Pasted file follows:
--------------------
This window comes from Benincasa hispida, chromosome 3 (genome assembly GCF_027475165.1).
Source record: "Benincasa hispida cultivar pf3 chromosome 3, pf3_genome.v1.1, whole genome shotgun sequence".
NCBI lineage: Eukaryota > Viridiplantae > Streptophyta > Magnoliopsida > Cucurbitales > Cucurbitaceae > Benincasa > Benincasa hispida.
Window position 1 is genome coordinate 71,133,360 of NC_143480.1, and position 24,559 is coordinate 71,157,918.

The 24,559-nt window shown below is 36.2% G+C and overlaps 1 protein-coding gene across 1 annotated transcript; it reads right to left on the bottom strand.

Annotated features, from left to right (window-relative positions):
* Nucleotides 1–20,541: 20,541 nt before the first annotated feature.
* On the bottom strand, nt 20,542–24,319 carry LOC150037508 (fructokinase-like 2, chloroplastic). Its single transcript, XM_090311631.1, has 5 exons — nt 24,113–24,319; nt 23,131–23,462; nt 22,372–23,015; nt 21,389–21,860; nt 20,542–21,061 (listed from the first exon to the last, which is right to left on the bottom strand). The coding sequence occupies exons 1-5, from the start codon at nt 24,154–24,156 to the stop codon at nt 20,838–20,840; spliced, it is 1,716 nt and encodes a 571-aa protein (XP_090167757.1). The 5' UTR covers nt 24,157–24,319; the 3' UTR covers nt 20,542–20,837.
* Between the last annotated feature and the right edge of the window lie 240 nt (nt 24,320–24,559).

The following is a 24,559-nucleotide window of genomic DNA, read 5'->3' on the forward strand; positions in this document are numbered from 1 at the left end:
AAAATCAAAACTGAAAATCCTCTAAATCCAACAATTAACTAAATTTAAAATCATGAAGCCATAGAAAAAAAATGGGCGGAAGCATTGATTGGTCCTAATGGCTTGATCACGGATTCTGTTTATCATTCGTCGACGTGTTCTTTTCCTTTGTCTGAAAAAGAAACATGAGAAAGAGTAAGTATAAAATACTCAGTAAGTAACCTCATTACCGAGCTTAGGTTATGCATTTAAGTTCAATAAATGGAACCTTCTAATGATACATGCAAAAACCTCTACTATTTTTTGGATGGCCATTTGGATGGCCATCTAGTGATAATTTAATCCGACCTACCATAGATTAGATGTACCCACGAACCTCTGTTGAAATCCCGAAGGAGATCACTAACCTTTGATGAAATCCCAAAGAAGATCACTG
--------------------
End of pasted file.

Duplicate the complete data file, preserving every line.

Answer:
This window comes from Benincasa hispida, chromosome 3 (genome assembly GCF_027475165.1).
Source record: "Benincasa hispida cultivar pf3 chromosome 3, pf3_genome.v1.1, whole genome shotgun sequence".
NCBI lineage: Eukaryota > Viridiplantae > Streptophyta > Magnoliopsida > Cucurbitales > Cucurbitaceae > Benincasa > Benincasa hispida.
Window position 1 is genome coordinate 71,133,360 of NC_143480.1, and position 24,559 is coordinate 71,157,918.

The 24,559-nt window shown below is 36.2% G+C and overlaps 1 protein-coding gene across 1 annotated transcript; it reads right to left on the bottom strand.

Annotated features, from left to right (window-relative positions):
* Nucleotides 1–20,541: 20,541 nt before the first annotated feature.
* On the bottom strand, nt 20,542–24,319 carry LOC150037508 (fructokinase-like 2, chloroplastic). Its single transcript, XM_090311631.1, has 5 exons — nt 24,113–24,319; nt 23,131–23,462; nt 22,372–23,015; nt 21,389–21,860; nt 20,542–21,061 (listed from the first exon to the last, which is right to left on the bottom strand). The coding sequence occupies exons 1-5, from the start codon at nt 24,154–24,156 to the stop codon at nt 20,838–20,840; spliced, it is 1,716 nt and encodes a 571-aa protein (XP_090167757.1). The 5' UTR covers nt 24,157–24,319; the 3' UTR covers nt 20,542–20,837.
* Between the last annotated feature and the right edge of the window lie 240 nt (nt 24,320–24,559).

The following is a 24,559-nucleotide window of genomic DNA, read 5'->3' on the forward strand; positions in this document are numbered from 1 at the left end:
AAAATCAAAACTGAAAATCCTCTAAATCCAACAATTAACTAAATTTAAAATCATGAAGCCATAGAAAAAAAATGGGCGGAAGCATTGATTGGTCCTAATGGCTTGATCACGGATTCTGTTTATCATTCGTCGACGTGTTCTTTTCCTTTGTCTGAAAAAGAAACATGAGAAAGAGTAAGTATAAAATACTCAGTAAGTAACCTCATTACCGAGCTTAGGTTATGCATTTAAGTTCAATAAATGGAACCTTCTAATGATACATGCAAAAACCTCTACTATTTTTTGGATGGCCATTTGGATGGCCATCTAGTGATAATTTAATCCGACCTACCATAGATTAGATGTACCCACGAACCTCTGTTGAAATCCCGAAGGAGATCACTAACCTTTGATGAAATCCCAAAGAAGATCACTG